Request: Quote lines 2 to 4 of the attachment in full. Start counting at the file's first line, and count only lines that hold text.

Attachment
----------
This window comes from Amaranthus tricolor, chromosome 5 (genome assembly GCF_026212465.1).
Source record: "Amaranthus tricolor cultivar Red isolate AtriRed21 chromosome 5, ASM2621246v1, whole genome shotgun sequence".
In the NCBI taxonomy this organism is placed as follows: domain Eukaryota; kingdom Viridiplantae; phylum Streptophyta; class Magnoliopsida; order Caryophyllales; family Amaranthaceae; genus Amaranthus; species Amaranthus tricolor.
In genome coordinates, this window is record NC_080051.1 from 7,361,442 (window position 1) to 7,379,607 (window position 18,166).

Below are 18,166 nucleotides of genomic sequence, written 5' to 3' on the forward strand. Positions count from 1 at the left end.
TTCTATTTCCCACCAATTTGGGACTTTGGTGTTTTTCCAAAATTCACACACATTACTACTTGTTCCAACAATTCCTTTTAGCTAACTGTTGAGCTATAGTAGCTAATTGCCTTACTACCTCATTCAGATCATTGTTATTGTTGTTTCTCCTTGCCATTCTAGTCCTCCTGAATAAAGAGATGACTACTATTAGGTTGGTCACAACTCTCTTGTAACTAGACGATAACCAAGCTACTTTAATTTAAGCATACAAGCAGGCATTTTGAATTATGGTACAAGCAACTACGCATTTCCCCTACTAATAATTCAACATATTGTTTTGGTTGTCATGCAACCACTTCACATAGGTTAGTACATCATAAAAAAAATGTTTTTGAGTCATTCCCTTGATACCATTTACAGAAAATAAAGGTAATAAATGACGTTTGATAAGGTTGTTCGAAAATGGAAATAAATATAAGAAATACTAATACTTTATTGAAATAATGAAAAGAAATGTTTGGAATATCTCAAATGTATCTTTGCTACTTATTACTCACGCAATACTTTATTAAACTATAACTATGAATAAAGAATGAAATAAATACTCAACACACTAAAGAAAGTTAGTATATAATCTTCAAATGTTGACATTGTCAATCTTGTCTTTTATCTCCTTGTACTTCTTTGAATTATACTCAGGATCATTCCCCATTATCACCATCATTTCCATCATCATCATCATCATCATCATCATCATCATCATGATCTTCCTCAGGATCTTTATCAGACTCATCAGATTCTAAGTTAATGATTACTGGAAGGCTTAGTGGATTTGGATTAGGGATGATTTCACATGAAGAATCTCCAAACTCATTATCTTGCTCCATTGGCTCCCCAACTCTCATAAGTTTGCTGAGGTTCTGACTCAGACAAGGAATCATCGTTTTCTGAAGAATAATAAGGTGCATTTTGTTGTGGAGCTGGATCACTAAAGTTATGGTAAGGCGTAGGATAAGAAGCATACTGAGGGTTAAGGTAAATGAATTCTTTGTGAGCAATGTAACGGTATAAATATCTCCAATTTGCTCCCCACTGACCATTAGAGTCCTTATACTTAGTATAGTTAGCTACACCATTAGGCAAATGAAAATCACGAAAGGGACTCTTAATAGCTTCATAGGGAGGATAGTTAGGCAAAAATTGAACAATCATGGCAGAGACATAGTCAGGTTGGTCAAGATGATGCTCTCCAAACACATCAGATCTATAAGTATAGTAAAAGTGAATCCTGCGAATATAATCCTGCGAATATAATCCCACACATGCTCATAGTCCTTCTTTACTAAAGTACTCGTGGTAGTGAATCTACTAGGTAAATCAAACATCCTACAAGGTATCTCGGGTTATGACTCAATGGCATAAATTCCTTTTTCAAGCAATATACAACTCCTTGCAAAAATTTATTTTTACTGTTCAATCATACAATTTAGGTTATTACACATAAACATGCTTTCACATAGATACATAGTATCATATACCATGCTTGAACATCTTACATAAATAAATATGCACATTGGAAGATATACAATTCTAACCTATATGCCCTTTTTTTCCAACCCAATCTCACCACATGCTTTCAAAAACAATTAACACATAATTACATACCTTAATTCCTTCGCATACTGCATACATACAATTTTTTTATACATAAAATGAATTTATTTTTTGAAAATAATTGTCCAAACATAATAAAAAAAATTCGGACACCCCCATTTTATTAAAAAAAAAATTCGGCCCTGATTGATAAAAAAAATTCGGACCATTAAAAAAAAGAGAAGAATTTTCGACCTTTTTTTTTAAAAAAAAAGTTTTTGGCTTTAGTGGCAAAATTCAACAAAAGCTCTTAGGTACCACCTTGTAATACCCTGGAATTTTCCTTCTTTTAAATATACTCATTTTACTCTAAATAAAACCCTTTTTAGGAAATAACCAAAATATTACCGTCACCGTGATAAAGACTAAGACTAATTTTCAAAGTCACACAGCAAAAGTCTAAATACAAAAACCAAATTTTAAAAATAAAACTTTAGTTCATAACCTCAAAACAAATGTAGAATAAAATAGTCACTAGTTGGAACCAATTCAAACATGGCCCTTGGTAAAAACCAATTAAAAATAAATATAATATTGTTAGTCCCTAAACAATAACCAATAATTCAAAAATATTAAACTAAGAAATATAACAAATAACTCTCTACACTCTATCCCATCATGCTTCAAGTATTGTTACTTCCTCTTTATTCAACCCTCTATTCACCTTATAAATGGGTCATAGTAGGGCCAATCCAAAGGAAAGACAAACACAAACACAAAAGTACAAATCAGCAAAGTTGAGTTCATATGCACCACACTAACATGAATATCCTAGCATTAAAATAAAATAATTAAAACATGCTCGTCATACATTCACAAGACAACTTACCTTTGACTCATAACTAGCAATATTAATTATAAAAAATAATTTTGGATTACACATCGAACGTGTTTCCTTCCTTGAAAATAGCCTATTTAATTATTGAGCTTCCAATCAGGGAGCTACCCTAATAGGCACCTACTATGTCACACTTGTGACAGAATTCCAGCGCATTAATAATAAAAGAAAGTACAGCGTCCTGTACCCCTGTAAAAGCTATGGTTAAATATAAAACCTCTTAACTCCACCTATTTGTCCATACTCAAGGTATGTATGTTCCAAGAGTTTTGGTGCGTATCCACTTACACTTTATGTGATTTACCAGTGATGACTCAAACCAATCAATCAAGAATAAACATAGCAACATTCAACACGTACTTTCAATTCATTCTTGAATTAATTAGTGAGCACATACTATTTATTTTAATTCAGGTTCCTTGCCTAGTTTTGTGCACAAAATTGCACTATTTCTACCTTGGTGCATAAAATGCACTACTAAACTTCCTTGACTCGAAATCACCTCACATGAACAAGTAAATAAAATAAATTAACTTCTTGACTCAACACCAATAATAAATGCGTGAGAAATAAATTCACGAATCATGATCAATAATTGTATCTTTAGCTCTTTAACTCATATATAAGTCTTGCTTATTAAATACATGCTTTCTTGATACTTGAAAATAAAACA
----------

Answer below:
Source record: "Amaranthus tricolor cultivar Red isolate AtriRed21 chromosome 5, ASM2621246v1, whole genome shotgun sequence".
In the NCBI taxonomy this organism is placed as follows: domain Eukaryota; kingdom Viridiplantae; phylum Streptophyta; class Magnoliopsida; order Caryophyllales; family Amaranthaceae; genus Amaranthus; species Amaranthus tricolor.
In genome coordinates, this window is record NC_080051.1 from 7,361,442 (window position 1) to 7,379,607 (window position 18,166).